I had been following the "Bong Hits For Jesus" controversy, if you can call it that. I enjoy seeing Fascist tendencies unveiled. In fact, I have to admit to being a little obsessed. The complexities of the political coalitions....very interesting. (Check here, particularly "What would Jesus smoke?"). Anyway, it is pretty wonderful.
But, John Lott sends a nice lagniappe via email. You can find the entire case here....but the money quote, from Judge Andrew Kleinfeld, is this:
All sorts of missions are undermined by legitimate and protected speech -- a school's anti-gun mission would be undermined by a student passing around copies of John R. Lott's book,'More Guns, Less Crime;' a school's anti-alcohol mission would be undermined by a student e-mailing links to a medical study showing less heart disease among moderate drinkers than teetotalers; and a school’s traffic safety mission would be undermined by a student circulating copies of articles showing that traffic cameras and automatic ticketing systems for cars that run red lights increase accidents.
"Mission" is something good people have, don't you know. Don't go undermining it, just because you love to jabber about speech, assembly, petition, and perhaps even thinking the "mission" is a crock of old cheese. It is not enough to obey Big Brother; you have to love, really LOVE him.
The banner was not on school grounds, and the kids were released from school. The teacher made the kid a hero. Why not just laugh and shake your head? Of all the things that kids could be doing...
UPDATE: The first paragraph of the decision is delightful, for those of us who have teenage boys....
One January day, Coca-Cola and other private sponsors supported a “Winter Olympics Torch Relay” in Juneau, Alaska. Students were released from school so that they could
2464 FREDERICK v. MORSE watch the Olympic torch pass by. Joseph Frederick, then an
18-year-old senior at Juneau-Douglas High School, never made it to school that morning because he got stuck in the snow in his driveway, but he made it to the sidewalk, across from the school, where the torch would pass by. He and some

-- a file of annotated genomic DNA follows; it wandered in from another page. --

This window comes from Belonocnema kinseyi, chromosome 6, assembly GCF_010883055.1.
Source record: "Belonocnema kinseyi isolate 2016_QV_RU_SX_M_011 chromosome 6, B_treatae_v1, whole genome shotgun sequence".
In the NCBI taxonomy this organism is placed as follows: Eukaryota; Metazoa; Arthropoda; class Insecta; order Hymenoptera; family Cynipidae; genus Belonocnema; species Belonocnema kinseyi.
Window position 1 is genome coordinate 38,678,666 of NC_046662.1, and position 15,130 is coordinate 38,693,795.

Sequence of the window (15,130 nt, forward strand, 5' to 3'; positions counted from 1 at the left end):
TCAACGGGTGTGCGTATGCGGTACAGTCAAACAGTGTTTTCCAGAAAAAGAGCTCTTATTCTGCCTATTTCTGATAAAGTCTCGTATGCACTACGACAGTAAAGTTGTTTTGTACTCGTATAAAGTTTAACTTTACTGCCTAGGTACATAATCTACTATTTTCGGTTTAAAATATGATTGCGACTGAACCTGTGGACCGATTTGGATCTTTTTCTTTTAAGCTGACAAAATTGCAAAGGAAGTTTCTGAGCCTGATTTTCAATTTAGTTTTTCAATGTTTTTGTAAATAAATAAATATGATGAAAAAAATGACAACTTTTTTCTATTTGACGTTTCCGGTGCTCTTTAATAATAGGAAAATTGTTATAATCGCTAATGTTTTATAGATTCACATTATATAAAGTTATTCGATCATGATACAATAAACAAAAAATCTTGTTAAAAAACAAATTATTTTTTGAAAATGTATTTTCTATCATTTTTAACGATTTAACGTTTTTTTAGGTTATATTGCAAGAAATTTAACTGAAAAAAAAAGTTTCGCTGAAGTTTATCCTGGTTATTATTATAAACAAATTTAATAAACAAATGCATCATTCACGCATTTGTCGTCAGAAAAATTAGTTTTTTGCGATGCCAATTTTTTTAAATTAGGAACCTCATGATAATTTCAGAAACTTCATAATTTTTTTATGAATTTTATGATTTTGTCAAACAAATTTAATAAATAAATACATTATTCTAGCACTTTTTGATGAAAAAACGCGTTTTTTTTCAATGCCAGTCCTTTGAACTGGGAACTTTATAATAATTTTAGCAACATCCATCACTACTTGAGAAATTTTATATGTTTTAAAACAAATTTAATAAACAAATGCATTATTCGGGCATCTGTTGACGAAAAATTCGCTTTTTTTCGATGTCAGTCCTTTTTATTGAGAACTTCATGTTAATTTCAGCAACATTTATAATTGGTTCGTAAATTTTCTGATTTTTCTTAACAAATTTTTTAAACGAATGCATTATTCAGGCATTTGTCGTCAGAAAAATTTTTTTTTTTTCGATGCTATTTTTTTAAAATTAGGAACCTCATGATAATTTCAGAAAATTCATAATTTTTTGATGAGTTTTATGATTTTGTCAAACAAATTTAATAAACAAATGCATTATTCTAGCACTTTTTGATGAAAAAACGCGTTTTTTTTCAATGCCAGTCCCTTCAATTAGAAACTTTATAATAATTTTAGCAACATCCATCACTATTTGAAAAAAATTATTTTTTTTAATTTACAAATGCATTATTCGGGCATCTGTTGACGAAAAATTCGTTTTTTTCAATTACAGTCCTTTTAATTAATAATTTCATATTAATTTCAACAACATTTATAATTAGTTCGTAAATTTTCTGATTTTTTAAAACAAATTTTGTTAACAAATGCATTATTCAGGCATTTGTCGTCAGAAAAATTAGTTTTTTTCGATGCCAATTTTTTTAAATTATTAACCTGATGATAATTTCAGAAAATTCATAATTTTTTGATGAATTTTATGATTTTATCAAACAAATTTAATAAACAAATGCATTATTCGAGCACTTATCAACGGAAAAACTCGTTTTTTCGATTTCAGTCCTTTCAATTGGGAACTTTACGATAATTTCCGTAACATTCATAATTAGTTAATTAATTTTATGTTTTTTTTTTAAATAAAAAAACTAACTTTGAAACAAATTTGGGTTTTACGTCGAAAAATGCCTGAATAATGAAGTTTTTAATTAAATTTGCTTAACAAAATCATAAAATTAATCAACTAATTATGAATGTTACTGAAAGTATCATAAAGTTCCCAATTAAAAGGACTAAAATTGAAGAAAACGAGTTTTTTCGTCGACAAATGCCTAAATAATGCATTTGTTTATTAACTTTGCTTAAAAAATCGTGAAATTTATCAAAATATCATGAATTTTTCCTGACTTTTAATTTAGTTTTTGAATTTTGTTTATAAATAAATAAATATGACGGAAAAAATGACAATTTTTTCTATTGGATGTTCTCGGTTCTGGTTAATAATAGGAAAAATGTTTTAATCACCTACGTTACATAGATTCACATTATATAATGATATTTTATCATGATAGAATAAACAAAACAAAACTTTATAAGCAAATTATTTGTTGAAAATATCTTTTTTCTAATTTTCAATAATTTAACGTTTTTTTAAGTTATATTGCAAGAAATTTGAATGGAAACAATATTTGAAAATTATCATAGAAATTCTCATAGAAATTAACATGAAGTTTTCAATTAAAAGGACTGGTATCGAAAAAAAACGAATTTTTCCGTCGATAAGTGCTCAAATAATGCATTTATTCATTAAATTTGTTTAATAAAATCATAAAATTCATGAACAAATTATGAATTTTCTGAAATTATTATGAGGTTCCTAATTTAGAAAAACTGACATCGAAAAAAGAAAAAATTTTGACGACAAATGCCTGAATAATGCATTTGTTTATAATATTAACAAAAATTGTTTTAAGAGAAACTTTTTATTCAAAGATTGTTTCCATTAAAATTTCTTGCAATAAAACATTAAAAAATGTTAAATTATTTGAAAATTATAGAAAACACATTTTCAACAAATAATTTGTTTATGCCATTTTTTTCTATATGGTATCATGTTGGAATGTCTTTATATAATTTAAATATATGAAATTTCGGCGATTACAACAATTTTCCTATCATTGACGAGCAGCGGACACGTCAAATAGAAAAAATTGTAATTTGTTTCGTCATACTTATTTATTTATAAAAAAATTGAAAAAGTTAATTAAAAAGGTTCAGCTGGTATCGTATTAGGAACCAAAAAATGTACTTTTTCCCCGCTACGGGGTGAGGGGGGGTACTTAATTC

friends waited until the television cameras would catch it, then unfurled a banner reading “Bong Hits 4 Jesus.” Deborah Morse, the school principal, crossed the street, grabbed and crumpled up the banner, and suspended Frederick for ten
days. He appealed the suspension administratively, but it was sustained. He then filed a 42 U.S.C. § 1983 action in the Federal District Court seeking declaratory and other relief.
"Never made it to school...but he made it to the sidewalk." Yes, indeed. My older son can't find his own bum with both hands, though he is way smarter than I ever was, or will be. Navigational skills, "what time is it?" skills, those he has trouble with.
Of course, it turns out that the student not going to school is germane, or possibly so, for the decision. What if the kid had gone to school, been released to go to the school parking lot, on school grounds, and had had that same poster? The principal could have taken it, then. The school can regulate such displays on school grounds, particularly when school is in session and during a school activity. But none of those things were true. As the decision says (and this made me chuckle, also):
This is no case of ignorance. The law was clear, and Morse was aware of it. The law of this circuit has provided explicit directives such that officials may
determine which Supreme Court standards govern which types of potential student behavior. No novel question is posed on the basis urged by defendants—that “Bong Hits 4 Jesus” promoted a view contrary to government policy—because the armbands in Tinker raised the same concerns. The law of Tinker, Fraser, Kuhlmeier, Burch, and McMinnville is so clear and well-settled that no reasonable government official
could have believed the censorship and punishment of Frederick’s speech to be lawful.62 In fact, there is nothing in the authorities that justifies what the school did, and no reasonable official could conclude otherwise. Morse fails the
third prong of the Saucier test.
(For Morse's reaction, or my speculation on that reaction, repeat this to yourself, using your best Homer Simpson voice: "STUPID third prong of the Saucier test!")